What Happens If My Landlord Sells the House During the Lease Contract Period?

What Happens If My Landlord Sells the House During the Lease Contract Period?

Laws governing the relationship between landlord and tenant protect tenants against unfair eviction, abuse of security deposit cash and other abuses. While these laws vary by state, California legislation, which specifically addresses the rights of tenants when their landlords sell their buildings, offers among the very liberal protections in the country.

Your Own Lease

A lease is a written contract between a landlord and a tenant. The landlord agrees to permit the tenant to occupy the property for a predetermined period of time. In return, the renter agrees to pay the landlord a particular amount of money for your occupation and enjoyment of their space. The terms of the rental are binding on the two parties for the whole period that the lease specifies. Most leases are in effect for a year. If no time period is specified, it’s assumed the property has been rented on a month-by-month basis.

The Terms of Your Lease Remain Intact

The new owner of this property is bound by the rental, in the same way the prior owner was. According to the Fair Housing Council of Orange County, some leases contain a clause that allows the landlord to modify the terms of the lease throughout the rental period, but this type of change requires notification of the renter and agreement by the tenant so as to be enforceable.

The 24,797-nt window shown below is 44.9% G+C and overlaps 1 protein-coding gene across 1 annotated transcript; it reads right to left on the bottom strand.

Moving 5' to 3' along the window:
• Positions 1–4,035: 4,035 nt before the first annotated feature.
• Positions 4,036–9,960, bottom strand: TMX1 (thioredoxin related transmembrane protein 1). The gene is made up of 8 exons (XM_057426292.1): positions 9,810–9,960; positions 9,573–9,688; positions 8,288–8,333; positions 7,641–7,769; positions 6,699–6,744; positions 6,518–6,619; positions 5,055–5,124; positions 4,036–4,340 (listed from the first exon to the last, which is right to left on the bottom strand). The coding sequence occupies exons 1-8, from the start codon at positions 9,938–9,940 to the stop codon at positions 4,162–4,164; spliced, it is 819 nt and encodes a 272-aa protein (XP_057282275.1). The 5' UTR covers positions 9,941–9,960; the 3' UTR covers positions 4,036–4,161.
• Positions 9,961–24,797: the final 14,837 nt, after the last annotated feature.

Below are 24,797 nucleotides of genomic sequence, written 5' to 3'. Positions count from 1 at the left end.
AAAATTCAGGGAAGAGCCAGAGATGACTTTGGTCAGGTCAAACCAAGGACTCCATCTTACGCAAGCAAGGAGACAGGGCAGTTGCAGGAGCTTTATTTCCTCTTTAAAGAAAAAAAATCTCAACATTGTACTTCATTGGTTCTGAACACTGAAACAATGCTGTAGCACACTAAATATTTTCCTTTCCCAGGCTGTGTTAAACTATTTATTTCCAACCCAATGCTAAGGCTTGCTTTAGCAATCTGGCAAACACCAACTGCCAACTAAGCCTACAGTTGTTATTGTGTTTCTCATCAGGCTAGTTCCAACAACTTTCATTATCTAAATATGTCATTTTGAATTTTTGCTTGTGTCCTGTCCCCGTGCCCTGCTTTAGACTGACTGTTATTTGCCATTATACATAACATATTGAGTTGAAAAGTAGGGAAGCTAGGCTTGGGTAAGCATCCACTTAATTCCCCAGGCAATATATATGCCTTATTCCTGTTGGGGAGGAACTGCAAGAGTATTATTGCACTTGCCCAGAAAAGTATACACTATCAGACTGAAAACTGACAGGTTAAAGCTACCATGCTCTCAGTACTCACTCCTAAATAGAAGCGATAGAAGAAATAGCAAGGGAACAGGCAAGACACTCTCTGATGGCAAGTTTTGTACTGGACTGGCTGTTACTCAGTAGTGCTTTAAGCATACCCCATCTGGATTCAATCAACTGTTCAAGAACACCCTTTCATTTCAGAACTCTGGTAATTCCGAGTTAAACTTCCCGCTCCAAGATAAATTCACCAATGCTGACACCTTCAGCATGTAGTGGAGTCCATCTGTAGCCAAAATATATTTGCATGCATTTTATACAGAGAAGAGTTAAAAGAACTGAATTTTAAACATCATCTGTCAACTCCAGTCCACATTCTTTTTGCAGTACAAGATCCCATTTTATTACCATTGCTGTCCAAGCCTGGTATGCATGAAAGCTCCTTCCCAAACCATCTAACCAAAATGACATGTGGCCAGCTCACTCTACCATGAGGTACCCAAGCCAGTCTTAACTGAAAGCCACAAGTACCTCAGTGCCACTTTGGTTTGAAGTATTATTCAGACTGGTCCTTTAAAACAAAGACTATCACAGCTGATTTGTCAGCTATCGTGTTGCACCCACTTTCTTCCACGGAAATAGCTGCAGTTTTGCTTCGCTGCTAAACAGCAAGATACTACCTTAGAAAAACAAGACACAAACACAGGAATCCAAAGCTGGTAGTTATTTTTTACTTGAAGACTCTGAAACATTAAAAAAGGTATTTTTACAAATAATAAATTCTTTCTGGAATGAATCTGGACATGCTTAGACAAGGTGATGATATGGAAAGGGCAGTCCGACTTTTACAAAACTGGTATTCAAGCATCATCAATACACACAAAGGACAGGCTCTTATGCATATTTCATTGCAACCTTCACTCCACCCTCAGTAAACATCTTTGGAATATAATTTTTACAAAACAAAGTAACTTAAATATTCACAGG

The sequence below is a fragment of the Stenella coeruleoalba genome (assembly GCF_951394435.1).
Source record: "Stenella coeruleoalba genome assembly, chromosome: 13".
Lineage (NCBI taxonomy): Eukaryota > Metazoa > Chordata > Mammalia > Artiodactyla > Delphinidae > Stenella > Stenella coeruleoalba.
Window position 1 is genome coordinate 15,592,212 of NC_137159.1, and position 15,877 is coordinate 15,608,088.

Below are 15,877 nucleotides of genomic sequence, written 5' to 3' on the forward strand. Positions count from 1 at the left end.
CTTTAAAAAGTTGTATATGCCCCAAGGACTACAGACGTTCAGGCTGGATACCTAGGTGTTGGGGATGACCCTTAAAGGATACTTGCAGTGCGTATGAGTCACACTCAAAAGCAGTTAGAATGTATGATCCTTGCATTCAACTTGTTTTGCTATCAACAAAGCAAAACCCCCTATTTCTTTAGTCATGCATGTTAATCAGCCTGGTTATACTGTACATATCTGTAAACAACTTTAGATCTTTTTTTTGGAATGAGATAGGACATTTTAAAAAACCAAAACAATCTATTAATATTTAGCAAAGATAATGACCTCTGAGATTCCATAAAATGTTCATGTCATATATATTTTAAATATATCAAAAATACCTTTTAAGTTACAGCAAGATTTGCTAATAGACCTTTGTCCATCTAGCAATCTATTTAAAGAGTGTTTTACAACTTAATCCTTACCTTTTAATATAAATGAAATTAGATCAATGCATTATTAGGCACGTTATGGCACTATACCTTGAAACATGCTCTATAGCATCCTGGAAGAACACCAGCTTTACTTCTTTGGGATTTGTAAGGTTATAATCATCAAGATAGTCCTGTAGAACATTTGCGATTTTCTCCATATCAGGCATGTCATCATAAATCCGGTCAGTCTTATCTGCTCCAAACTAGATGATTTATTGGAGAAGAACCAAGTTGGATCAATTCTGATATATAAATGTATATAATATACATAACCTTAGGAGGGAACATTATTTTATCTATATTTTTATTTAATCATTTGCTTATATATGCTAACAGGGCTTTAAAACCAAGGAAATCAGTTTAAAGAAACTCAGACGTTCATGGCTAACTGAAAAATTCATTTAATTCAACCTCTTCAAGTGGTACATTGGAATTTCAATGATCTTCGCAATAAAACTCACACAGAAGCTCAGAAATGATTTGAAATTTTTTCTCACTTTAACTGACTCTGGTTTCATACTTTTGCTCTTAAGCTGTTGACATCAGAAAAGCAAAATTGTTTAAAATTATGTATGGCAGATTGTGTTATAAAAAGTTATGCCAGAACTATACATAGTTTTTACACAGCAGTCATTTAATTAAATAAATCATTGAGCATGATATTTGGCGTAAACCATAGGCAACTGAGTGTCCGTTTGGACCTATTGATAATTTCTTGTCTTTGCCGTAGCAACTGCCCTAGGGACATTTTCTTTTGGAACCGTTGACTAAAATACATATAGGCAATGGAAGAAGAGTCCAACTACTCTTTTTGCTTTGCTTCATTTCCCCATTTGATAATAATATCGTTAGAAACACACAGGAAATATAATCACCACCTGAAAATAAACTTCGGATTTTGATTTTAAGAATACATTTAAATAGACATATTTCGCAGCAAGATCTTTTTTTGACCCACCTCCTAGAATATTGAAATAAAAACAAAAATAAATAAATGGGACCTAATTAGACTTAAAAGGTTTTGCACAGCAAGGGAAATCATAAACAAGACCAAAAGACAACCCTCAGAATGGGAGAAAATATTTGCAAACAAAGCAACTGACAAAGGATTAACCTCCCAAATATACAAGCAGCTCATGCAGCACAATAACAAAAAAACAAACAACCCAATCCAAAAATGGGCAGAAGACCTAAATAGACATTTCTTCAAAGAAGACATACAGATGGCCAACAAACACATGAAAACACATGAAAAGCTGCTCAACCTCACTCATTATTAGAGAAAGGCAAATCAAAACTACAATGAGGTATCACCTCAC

Security Deposit

When the home is sold, the current landlord should either refund the tenant’s security deposit or transfer the deposit to the building’s new owner. When the security deposit is refunded to the renter, the new landlord may require that the tenant make a new deposit. The amount of security deposit allowed is limited by law and depends on the tenant’s rent amount and duration of occupation. The new landlord may not request more security than the renter paid to the old landlord.

Conversion of Lease Units to Condominiums

Investors frequently buy rental properties with the intent of converting the units into condominiums. If your landlord plans to convert your rental, she has to offer you the very first right of refusal for the buy: in other words, it needs to be provided to you at fair market value before it is sold to somebody else. Note that at San Francisco, according to the San Francisco Tenants Union, buildings with over two or more than six rental units might not be converted into condominiums.

Estoppel Agreements

The San Francisco Tenants Union warns that new landlords of newly purchased buildings occasionally ask existing tenants to sign an estoppel agreement in which the renter describes his understanding of the conditions of his lease and some oral agreements created with his old landlord. This agreement subsequently becomes binding: Terms included should be abided by, and terms excluded by omission might no longer be binding. Tenants can’t be forced to sign an estoppel agreement.

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